The pattern on my edition of the book shows something (a scarf?) being knitted. So I can’t take credit for noticing the heavy symbolism of Madame Defarge’s constant knitting, but I’m thinking it has something to do with The Fates, who weave the fabric of a person’s life (and cut the thread when it’s done) and HOPEFULLY it means all the people and storylines introduced in this first section will be knit together into something coherent. There are a LOT of people, and things, and honestly I’m not always totally sure which of the two cities we’re in at any given point. I gather I’m not alone from some of the #1Tale2Cities tweets I’m seeing!

Can you imagine reading this in weekly installments, as it was serialized in 1859? I would have forgotten everything in between!

That Madame Defarge. What a hipster.

That Madame Defarge. What a hipster.

Continue reading

A Tale of Two Cities Read-Along: Start Reading!

Having the worst of times figuring our what this is all about? See the master post!

#1Tale2CitiesButton

Have you started reading? I’m on page 12, so there’s plenty of time to catch up. As we get down to business, let’s check in on a couple of things:

Editions
Editions abound for a classic like this, that’s been around so long and has been assigned reading for countless students. The ebook selection was overwhelming, so I decided to go old school with the clothbound Penguin Classics. It’s got a nice weight to it, and a built-in bookmark, and lots of introductions, appendices, and notes. It also bit my two-year-old’s thumb today, according to him. Please note that I did comfort him before grabbing the camera.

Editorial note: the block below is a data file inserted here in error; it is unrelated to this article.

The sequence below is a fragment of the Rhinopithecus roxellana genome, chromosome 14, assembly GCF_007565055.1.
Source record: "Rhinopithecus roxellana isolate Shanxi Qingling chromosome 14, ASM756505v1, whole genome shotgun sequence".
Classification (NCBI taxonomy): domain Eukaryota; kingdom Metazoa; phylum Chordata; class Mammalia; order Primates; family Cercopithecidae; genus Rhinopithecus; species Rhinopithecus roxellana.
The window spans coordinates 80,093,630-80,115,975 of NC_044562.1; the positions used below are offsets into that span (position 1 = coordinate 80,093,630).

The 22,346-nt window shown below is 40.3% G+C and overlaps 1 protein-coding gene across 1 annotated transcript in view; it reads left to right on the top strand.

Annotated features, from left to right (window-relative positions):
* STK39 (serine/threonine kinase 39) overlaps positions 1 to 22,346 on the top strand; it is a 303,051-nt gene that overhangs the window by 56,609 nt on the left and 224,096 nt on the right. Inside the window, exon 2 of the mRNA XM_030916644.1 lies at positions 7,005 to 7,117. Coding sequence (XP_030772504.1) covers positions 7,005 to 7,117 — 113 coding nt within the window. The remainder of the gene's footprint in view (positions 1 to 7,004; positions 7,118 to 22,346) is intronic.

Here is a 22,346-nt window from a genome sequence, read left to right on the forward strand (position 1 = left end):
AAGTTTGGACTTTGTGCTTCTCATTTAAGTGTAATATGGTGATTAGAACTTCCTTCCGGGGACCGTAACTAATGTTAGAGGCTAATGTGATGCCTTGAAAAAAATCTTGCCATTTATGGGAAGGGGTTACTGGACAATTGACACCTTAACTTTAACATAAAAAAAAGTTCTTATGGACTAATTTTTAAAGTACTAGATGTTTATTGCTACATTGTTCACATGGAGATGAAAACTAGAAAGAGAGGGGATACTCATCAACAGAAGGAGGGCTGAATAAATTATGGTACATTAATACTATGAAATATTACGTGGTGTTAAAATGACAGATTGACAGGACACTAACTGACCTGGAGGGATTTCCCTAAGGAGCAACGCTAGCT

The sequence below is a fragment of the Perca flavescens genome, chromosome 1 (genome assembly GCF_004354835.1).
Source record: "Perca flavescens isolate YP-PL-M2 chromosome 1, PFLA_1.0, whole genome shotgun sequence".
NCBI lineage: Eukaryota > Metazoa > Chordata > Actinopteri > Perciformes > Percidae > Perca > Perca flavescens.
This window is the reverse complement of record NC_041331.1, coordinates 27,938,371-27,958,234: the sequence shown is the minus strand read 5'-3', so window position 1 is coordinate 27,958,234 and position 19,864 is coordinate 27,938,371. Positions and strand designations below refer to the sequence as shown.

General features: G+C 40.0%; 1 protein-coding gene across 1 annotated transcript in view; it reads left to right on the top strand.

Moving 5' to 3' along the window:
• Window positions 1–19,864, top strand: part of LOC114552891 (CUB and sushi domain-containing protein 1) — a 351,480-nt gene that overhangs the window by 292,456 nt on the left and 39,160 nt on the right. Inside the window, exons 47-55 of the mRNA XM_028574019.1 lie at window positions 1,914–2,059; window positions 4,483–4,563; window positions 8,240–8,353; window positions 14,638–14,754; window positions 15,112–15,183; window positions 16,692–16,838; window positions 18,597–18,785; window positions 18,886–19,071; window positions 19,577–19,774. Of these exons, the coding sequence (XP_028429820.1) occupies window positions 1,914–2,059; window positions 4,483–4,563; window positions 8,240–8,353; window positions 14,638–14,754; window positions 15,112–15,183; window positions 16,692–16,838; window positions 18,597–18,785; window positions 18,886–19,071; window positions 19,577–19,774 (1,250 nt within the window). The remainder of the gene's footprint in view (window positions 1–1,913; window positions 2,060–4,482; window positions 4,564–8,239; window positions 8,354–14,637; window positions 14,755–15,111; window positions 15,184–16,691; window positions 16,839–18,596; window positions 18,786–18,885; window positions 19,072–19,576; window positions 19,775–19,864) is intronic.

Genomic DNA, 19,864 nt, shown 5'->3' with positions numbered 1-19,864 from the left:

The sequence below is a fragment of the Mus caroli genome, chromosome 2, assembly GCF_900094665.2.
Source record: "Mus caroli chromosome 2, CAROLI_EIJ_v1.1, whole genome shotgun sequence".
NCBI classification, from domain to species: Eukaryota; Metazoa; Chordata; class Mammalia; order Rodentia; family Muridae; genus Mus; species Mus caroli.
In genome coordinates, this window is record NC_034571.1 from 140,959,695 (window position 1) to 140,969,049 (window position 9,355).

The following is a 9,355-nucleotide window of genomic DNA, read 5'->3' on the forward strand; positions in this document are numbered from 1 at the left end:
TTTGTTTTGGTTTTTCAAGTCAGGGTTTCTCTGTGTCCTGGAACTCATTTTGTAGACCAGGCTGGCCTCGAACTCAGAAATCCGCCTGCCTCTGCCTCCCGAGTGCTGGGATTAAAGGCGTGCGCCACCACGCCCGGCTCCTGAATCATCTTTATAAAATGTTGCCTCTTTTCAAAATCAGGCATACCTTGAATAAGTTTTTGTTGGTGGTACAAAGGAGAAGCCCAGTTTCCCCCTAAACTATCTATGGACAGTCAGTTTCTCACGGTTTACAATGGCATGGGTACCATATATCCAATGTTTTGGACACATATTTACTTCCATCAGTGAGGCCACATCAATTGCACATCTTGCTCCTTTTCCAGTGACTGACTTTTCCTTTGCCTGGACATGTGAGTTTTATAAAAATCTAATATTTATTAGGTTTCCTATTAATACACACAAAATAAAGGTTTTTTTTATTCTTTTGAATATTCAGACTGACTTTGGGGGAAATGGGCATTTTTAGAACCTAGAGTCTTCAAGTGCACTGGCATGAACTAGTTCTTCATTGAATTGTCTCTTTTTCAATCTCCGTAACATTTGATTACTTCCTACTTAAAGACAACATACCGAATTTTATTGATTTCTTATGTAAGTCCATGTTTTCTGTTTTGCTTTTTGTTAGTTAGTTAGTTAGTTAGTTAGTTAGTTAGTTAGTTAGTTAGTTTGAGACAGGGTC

What edition are you reading?

 

Henry reviews TOTC: "My thumb. Ow. Don't like book."

Henry reviews TOTC: “My thumb. Ow. Don’t like book.”

Read-Alongers (Readers-Along?)
The master post is updated with the list of participants, but I wanted to give some shout-outs today, because there are some awesome bloggers joining us!

  1. Tony: My brother-in-law. Please address any complaints about book choice to him.
  2. Cait at 1227 Miles: My sister. Oh and by the way – Cait and Tony are officially engaged as of this weekend! Congrats!
  3. ebookclassics: I love how CJ digs up the most interesting and random tidbits about books. I also love her celebrities in classics series – let’s say we have similar tastes (90s forever.)
  4. Cedar Station: We recently bonded over our love of The House of Mirth. OMG – Wharton read-along next?
  5. Consumed by Ink: A serious reader of CanLit and big supporter of book blogs – she writes the best comments!
  6. Romanoir: A new-to-me blogger who has a seriously intimidating Classics Club list, heavy on pre-1600 lit.
  7. Amanda’s Weekly Zen: New-to-me blog, but based on the recent post of Wuthering Heights quotes which contained many of my favs, I think we’ll get along juuuust fine.
  8. Doing Dewey: Best blog title and concept I’ve seen in a while. Reading her way through the Dewey decimal system!
  9. Jayne’s Books: Super prolific reader and Moby-Dick read-along alumni.
  10. Reading in Winter: Partly responsible for this blog being what it is today. Yay Kristilyn!
  11. Lost Generation Reader: A celebrity in the classic-lit-bloggers world. Really excited to have her AND her Dickens action figure joining us!

Tales Heard Round the Internet